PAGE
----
January 30, 2012
By Justin Falk
Updated on March 20, 2012, with minor corrections on pp. 6, 7, and 16.
This analysis integrated Current Population Survey data from 2005 through 2010 with data on a wide range of employee benefits to compare the cost of those benefits for federal employees and for workers in the private sector who have certain similar observable characteristics. In that comparison, we found that the average cost of benefits was about 72 percent higher for federal employees than for their private-sector counterparts among workers with no more than a high school education, was about 46 percent higher in the federal sector among workers with a bachelor’s degree, and was about the same in the two sectors among workers with a professional degree or Ph.D. Overall, federal benefits were about 48 percent higher, on average, than the benefits received by measurably similar private-sector workers. The most important factor contributing to differences between the two sectors in the costs of benefits is the defined-benefit pension plan that is available to most federal employees. Such plans are becoming less common in the private sector.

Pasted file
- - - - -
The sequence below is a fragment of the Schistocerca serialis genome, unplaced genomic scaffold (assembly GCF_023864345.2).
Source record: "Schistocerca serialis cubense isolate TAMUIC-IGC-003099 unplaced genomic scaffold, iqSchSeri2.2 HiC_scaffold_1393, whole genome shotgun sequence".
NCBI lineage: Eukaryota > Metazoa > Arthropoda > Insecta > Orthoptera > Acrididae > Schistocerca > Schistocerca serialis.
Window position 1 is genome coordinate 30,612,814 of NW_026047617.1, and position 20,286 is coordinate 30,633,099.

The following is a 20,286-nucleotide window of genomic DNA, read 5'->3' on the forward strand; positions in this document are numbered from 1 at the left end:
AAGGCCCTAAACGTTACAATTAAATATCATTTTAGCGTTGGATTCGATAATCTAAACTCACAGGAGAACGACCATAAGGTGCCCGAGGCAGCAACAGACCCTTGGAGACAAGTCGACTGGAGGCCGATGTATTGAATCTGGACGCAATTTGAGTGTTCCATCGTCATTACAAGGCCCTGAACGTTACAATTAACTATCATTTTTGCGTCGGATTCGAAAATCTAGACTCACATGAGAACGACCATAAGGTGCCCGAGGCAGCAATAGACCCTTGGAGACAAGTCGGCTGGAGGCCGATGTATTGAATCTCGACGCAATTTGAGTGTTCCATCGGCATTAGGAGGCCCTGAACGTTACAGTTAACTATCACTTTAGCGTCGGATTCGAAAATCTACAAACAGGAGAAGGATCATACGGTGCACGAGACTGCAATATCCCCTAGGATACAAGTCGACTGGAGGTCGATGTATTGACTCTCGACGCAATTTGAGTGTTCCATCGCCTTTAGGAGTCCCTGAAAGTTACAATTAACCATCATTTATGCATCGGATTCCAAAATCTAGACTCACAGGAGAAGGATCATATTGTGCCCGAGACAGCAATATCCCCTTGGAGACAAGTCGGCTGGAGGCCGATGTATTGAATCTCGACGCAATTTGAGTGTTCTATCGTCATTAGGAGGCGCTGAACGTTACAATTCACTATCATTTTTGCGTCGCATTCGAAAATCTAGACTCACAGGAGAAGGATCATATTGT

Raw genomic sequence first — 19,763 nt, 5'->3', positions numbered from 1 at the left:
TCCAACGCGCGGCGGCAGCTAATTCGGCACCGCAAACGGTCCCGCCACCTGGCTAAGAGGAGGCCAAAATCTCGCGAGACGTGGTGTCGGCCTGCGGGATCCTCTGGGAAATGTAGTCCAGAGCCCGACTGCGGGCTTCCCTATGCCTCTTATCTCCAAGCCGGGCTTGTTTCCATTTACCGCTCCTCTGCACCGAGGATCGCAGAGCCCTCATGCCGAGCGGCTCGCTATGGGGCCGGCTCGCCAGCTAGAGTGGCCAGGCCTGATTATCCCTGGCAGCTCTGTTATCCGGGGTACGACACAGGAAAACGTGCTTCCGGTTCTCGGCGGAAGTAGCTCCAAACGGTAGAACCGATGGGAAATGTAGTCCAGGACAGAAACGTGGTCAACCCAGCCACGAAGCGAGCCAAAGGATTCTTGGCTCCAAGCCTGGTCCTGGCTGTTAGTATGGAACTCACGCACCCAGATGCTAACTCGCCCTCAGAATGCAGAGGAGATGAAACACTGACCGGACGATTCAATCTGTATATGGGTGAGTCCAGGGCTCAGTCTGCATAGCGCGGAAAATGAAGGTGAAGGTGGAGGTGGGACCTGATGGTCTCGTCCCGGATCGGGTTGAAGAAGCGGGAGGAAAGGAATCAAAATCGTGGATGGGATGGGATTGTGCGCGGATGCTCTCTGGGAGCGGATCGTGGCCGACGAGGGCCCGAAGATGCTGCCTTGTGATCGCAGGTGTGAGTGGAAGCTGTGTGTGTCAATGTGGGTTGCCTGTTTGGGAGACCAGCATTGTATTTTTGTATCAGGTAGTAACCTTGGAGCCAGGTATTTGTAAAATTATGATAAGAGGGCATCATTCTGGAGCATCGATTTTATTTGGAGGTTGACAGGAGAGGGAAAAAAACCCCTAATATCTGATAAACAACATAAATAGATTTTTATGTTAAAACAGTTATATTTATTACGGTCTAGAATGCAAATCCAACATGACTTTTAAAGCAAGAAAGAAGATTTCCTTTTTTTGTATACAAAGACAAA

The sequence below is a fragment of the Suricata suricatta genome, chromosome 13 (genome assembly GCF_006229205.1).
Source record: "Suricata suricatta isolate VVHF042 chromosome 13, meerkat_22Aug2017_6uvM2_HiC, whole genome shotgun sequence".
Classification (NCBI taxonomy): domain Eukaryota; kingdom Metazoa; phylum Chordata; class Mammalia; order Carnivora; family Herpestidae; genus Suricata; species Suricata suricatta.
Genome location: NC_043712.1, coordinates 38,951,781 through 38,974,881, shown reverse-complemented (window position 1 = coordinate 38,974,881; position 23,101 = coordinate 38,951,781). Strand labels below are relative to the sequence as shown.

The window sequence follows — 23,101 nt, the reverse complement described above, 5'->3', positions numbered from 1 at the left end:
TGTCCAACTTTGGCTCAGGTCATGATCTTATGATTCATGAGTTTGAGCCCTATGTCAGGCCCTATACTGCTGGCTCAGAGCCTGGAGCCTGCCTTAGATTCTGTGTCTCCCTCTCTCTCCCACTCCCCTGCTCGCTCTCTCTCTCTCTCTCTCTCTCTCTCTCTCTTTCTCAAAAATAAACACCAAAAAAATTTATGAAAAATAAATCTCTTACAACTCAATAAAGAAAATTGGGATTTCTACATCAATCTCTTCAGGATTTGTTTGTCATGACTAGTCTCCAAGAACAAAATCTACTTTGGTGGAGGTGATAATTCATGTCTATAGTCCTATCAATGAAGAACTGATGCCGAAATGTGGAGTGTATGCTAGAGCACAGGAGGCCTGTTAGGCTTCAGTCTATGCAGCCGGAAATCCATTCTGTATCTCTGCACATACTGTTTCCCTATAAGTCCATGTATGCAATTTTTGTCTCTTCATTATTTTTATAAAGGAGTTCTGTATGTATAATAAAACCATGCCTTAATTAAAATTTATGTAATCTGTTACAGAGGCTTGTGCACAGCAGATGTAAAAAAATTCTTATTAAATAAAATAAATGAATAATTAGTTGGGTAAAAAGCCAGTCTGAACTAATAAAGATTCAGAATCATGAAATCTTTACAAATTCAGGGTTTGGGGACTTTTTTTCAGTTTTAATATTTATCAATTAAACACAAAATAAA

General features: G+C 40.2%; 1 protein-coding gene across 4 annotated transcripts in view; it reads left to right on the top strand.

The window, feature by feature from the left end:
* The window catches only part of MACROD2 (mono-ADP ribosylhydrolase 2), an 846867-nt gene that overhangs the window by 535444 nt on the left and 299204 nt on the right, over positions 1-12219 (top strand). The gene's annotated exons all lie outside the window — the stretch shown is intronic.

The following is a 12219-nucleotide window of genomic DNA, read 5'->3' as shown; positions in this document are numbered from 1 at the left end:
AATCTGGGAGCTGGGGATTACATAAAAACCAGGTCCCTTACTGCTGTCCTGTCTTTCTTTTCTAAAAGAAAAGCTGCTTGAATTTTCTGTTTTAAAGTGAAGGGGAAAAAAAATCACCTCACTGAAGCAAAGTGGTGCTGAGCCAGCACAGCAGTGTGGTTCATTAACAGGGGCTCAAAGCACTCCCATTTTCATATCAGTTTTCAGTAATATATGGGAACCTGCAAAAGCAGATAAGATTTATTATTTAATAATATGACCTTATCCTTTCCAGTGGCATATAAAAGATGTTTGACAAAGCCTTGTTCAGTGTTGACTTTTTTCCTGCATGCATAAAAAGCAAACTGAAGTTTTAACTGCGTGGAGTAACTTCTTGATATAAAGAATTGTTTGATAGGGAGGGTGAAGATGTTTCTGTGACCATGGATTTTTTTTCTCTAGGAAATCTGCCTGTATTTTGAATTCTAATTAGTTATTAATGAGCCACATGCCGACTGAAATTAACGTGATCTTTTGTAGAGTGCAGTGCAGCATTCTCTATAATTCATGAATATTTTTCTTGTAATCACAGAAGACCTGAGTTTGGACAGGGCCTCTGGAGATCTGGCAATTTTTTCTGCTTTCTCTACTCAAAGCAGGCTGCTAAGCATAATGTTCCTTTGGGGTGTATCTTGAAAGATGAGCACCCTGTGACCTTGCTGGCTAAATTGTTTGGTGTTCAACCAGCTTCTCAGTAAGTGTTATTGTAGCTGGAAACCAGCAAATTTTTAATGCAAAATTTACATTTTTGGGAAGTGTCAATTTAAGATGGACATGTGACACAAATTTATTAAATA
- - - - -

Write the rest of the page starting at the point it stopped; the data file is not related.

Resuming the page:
Benefits accounted for about 39 percent of total compensation (the sum of wages and benefits) in the federal sector versus 30 percent of total compensation at large firms in the private sector. We found that the average of total compensation was about 36 percent higher for federal employees than for their private-sector counterparts among workers with no more than a high school education, was about 15 percent higher among workers with a bachelor’s degree, and was about 18 percent lower among workers with a professional degree or Ph.D. Overall, total compensation for federal employees was about 16 percent higher, on average, than total compensation for measurably similar workers in the private sector.
These estimates do not show precisely what the compensation of federal workers would be if they were employed in the private sector. The difference between federal employees’ compensation and what that compensation would be in the private sector could be larger or smaller depending on characteristics that were not included in this analysis because such traits are not easy to measure. These estimates of the costs of benefits are much more uncertain than the estimates of wages, primarily because the cost of defined-benefit pensions that will be paid in the future is more difficult to quantify and because less-detailed data are available about benefits than about wages.